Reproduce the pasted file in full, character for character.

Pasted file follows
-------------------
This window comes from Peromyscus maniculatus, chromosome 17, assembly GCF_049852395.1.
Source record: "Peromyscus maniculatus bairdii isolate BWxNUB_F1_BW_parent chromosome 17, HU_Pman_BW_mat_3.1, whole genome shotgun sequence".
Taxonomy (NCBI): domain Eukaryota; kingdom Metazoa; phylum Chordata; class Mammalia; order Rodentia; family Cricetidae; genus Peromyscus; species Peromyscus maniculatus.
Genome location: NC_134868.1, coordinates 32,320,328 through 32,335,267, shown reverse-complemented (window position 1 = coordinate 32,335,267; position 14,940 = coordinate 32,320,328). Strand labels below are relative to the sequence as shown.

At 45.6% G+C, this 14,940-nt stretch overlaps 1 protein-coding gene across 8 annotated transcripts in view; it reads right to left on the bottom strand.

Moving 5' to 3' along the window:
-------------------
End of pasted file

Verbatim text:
This window comes from Peromyscus maniculatus, chromosome 17, assembly GCF_049852395.1.
Source record: "Peromyscus maniculatus bairdii isolate BWxNUB_F1_BW_parent chromosome 17, HU_Pman_BW_mat_3.1, whole genome shotgun sequence".
Taxonomy (NCBI): domain Eukaryota; kingdom Metazoa; phylum Chordata; class Mammalia; order Rodentia; family Cricetidae; genus Peromyscus; species Peromyscus maniculatus.
Genome location: NC_134868.1, coordinates 32,320,328 through 32,335,267, shown reverse-complemented (window position 1 = coordinate 32,335,267; position 14,940 = coordinate 32,320,328). Strand labels below are relative to the sequence as shown.

At 45.6% G+C, this 14,940-nt stretch overlaps 1 protein-coding gene across 8 annotated transcripts in view; it reads right to left on the bottom strand.

Moving 5' to 3' along the window: